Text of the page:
This past September I purchased 15 acres near Algonquin Park in Ontario (initial site analysis attached). I would like to plan a food forest on the property that can be passively managed as we will not likely reside their on a permanent basis. Ideally, the food forest could support some homestead type hobbies that could be accomplished without tons of active management (e.g. wild fruit/nut trees, berries, food for wildlife to support hunting, stream restoration to support healthy fish populations, wood for crafts/construction projects, etc...).
The property is just south of a cold water lake (90+ft deep in parts) and has frontage along the creek that exits the lake. The property is on the southeast corner of the Algonquin Dome, which is a large dome situated in between the Georgian Bay to the West and the Ottawa Valley to the East. My understanding is that this is a somewhat unique geographical feature that results in warm moist air being blown from the Georgian Bay by the prevailing westerlies. This warm air condenses over the dome and the resulting precipitation forms the headwaters of five major waterways. Having said that, the property is actually quite dry due to it's relative elevation and a sandy podzolic soil.
The property is actually comprised of two separate parcels that are divided by a 4-season recreational trail for hikers, cyclists, horses and ATVs. The property fronting the highway is 4.5 acres and the property fronting the creek is 10.25 acres. The 4 season trail was formerly a railroad that I believe was abandoned in between 1950-1980. If you look closely at the aerial photos, in between the creek and the 4-season trail is a small path. This was formerly the highway, which was later moved to the southwestern edge of the 4.5 acre parcel.
The property has a mix of deciduous and coniferous trees. It is more or less on the edge of two distinct forest ecosystems, northern boreal and southern hardwood. The dominant tree species appear to be sugar maple, birch, balsam fir, white pine and speckled alder. There are smaller numbers of oak, cedar and black cherry.
At this point, my plans are to take full advantage of the old road bed as it accesses the entire 10.25 acre property. This spring I intend to have a shipping container delivered to be used as canoe storage and a small bunkie. I will likely set it up along the creek, which can be easily accessed via the old rd bed. I have also placed orders for the following growies to be planted this spring: stone pine, beech, mulberry, chesnut, hazlenut, highbush blueberry, sour cherry, apple, arctic kiwi, pawpaw and raspberry. The idea is to get a wide variety of things in the ground ASAP to see what does well. I plan on making small clearings around the old road bed for the plantings. I will burn the slash in shallow pits to make biochar and ash, which will be used to amend the planting sites for the more alkaline loving plants. I'm thinking to dig the pits on contour at the planting site to create mini swales.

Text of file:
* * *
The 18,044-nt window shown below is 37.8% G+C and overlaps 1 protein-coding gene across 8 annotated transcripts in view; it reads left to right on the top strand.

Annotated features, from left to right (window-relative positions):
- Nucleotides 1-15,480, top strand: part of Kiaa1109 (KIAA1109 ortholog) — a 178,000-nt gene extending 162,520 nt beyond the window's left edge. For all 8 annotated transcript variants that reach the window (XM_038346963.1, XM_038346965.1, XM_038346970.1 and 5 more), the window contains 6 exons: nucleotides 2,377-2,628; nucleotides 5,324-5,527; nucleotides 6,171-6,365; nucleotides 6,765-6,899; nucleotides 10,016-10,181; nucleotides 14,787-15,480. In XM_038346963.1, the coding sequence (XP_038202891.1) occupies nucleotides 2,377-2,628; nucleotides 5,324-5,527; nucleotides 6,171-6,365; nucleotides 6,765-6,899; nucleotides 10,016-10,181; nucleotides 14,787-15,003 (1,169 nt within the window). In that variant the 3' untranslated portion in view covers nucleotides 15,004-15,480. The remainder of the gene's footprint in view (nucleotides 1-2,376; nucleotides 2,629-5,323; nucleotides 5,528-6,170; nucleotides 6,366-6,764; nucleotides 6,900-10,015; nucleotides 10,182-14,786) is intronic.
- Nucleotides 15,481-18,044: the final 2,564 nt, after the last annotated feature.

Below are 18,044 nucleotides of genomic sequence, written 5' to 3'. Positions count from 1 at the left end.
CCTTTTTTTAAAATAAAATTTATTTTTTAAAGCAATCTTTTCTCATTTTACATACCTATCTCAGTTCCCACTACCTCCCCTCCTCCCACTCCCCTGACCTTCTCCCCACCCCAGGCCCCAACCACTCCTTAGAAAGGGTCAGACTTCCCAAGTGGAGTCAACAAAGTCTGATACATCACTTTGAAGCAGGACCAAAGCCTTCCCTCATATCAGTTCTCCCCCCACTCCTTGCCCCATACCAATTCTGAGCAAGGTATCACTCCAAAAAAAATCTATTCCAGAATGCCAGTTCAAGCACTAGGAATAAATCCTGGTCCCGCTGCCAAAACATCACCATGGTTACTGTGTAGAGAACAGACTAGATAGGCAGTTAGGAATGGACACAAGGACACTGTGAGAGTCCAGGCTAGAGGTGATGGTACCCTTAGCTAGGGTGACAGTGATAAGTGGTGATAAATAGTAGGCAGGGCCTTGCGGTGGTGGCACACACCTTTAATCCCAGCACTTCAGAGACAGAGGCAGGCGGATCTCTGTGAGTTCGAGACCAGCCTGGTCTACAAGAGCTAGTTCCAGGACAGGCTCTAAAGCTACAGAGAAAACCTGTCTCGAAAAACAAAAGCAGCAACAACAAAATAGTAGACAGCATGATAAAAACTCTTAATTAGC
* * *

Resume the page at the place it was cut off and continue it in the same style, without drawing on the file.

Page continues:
Any and all feedback would be much appreciated! Let me know if you need additional info.
It looks like you have a very nice patch of ground. Congrats on your biochar plan. You seem to have a good plan. Please don't take this the wrong way, but did you have a specific question or were you just looking for general input. It sounds like you have already put a lot of time and thought into this property and really, I wish you the best of luck with it. I would gladly offer more specific comment, I am afraid I just could not determine what you were looking for. but then I am dense that way.
Thanks for the reply. I'm not looking for anything specific, just a fresh perspective. Has anybody done something similar?
However, if i had to pick a primary concern/issue, it would be with the viableness of my plant establishment plan. Have others planted on sites they don't reside on and don't visit frequently?